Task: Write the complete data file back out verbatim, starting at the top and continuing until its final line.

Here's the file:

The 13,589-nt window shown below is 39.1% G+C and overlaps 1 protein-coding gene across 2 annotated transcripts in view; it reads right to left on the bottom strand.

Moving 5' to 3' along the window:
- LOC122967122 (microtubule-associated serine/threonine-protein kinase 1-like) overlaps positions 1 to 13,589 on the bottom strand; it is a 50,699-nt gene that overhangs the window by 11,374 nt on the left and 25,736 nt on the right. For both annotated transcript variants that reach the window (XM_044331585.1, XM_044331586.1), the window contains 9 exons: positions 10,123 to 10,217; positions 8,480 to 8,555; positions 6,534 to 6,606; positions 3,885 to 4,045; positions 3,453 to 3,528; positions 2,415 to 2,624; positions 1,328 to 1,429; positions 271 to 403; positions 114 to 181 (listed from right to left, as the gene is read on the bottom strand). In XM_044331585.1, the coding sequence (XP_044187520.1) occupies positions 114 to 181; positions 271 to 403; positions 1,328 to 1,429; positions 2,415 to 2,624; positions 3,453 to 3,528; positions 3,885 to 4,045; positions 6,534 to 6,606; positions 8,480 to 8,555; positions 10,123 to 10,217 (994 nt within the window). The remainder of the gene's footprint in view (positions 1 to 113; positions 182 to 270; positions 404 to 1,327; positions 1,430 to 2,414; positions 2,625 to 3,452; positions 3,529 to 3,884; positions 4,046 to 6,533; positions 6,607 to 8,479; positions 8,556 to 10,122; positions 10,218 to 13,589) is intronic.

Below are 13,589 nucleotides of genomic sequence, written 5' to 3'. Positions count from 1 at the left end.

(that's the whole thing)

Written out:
The 13,589-nt window shown below is 39.1% G+C and overlaps 1 protein-coding gene across 2 annotated transcripts in view; it reads right to left on the bottom strand.

Moving 5' to 3' along the window:
- LOC122967122 (microtubule-associated serine/threonine-protein kinase 1-like) overlaps positions 1 to 13,589 on the bottom strand; it is a 50,699-nt gene that overhangs the window by 11,374 nt on the left and 25,736 nt on the right. For both annotated transcript variants that reach the window (XM_044331585.1, XM_044331586.1), the window contains 9 exons: positions 10,123 to 10,217; positions 8,480 to 8,555; positions 6,534 to 6,606; positions 3,885 to 4,045; positions 3,453 to 3,528; positions 2,415 to 2,624; positions 1,328 to 1,429; positions 271 to 403; positions 114 to 181 (listed from right to left, as the gene is read on the bottom strand). In XM_044331585.1, the coding sequence (XP_044187520.1) occupies positions 114 to 181; positions 271 to 403; positions 1,328 to 1,429; positions 2,415 to 2,624; positions 3,453 to 3,528; positions 3,885 to 4,045; positions 6,534 to 6,606; positions 8,480 to 8,555; positions 10,123 to 10,217 (994 nt within the window). The remainder of the gene's footprint in view (positions 1 to 113; positions 182 to 270; positions 404 to 1,327; positions 1,430 to 2,414; positions 2,625 to 3,452; positions 3,529 to 3,884; positions 4,046 to 6,533; positions 6,607 to 8,479; positions 8,556 to 10,122; positions 10,218 to 13,589) is intronic.

Below are 13,589 nucleotides of genomic sequence, written 5' to 3'. Positions count from 1 at the left end.